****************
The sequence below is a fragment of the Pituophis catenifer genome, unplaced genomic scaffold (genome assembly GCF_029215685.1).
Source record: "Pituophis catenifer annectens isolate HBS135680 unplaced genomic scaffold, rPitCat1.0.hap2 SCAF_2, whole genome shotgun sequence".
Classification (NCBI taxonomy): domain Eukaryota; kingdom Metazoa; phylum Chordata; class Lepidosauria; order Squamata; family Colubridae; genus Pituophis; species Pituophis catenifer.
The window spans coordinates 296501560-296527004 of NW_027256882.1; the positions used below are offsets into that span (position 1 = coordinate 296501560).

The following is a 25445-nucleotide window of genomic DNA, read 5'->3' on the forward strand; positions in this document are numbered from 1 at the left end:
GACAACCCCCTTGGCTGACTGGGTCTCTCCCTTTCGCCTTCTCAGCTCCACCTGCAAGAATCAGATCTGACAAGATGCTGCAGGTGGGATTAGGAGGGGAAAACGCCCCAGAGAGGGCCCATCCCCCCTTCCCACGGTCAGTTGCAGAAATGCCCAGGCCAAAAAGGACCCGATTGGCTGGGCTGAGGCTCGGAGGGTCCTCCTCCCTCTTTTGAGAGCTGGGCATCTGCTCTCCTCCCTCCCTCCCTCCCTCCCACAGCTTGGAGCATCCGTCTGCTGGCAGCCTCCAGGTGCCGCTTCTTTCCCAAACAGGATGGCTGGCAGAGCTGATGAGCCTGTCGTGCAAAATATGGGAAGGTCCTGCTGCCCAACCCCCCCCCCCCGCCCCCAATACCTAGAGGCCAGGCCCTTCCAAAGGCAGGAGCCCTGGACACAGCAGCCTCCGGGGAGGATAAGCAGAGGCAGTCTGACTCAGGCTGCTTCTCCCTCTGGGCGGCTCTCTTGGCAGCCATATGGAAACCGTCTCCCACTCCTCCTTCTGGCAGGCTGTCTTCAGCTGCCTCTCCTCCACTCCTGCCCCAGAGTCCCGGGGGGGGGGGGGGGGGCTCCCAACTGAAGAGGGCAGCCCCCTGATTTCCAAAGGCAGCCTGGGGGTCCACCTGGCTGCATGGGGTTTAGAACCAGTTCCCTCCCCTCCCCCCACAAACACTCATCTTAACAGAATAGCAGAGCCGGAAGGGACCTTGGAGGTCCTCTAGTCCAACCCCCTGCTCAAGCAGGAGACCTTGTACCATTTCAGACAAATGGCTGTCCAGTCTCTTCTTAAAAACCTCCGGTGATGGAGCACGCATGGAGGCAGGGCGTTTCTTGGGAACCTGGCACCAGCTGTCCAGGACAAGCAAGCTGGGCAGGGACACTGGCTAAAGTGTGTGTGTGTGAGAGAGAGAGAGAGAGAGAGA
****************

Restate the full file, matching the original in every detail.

The sequence below is a fragment of the Pituophis catenifer genome, unplaced genomic scaffold (genome assembly GCF_029215685.1).
Source record: "Pituophis catenifer annectens isolate HBS135680 unplaced genomic scaffold, rPitCat1.0.hap2 SCAF_2, whole genome shotgun sequence".
Classification (NCBI taxonomy): domain Eukaryota; kingdom Metazoa; phylum Chordata; class Lepidosauria; order Squamata; family Colubridae; genus Pituophis; species Pituophis catenifer.
The window spans coordinates 296501560-296527004 of NW_027256882.1; the positions used below are offsets into that span (position 1 = coordinate 296501560).

The following is a 25445-nucleotide window of genomic DNA, read 5'->3' on the forward strand; positions in this document are numbered from 1 at the left end:
GACAACCCCCTTGGCTGACTGGGTCTCTCCCTTTCGCCTTCTCAGCTCCACCTGCAAGAATCAGATCTGACAAGATGCTGCAGGTGGGATTAGGAGGGGAAAACGCCCCAGAGAGGGCCCATCCCCCCTTCCCACGGTCAGTTGCAGAAATGCCCAGGCCAAAAAGGACCCGATTGGCTGGGCTGAGGCTCGGAGGGTCCTCCTCCCTCTTTTGAGAGCTGGGCATCTGCTCTCCTCCCTCCCTCCCTCCCTCCCACAGCTTGGAGCATCCGTCTGCTGGCAGCCTCCAGGTGCCGCTTCTTTCCCAAACAGGATGGCTGGCAGAGCTGATGAGCCTGTCGTGCAAAATATGGGAAGGTCCTGCTGCCCAACCCCCCCCCCCCGCCCCCAATACCTAGAGGCCAGGCCCTTCCAAAGGCAGGAGCCCTGGACACAGCAGCCTCCGGGGAGGATAAGCAGAGGCAGTCTGACTCAGGCTGCTTCTCCCTCTGGGCGGCTCTCTTGGCAGCCATATGGAAACCGTCTCCCACTCCTCCTTCTGGCAGGCTGTCTTCAGCTGCCTCTCCTCCACTCCTGCCCCAGAGTCCCGGGGGGGGGGGGGGGGGCTCCCAACTGAAGAGGGCAGCCCCCTGATTTCCAAAGGCAGCCTGGGGGTCCACCTGGCTGCATGGGGTTTAGAACCAGTTCCCTCCCCTCCCCCCACAAACACTCATCTTAACAGAATAGCAGAGCCGGAAGGGACCTTGGAGGTCCTCTAGTCCAACCCCCTGCTCAAGCAGGAGACCTTGTACCATTTCAGACAAATGGCTGTCCAGTCTCTTCTTAAAAACCTCCGGTGATGGAGCACGCATGGAGGCAGGGCGTTTCTTGGGAACCTGGCACCAGCTGTCCAGGACAAGCAAGCTGGGCAGGGACACTGGCTAAAGTGTGTGTGTGTGAGAGAGAGAGAGAGAGAGAGA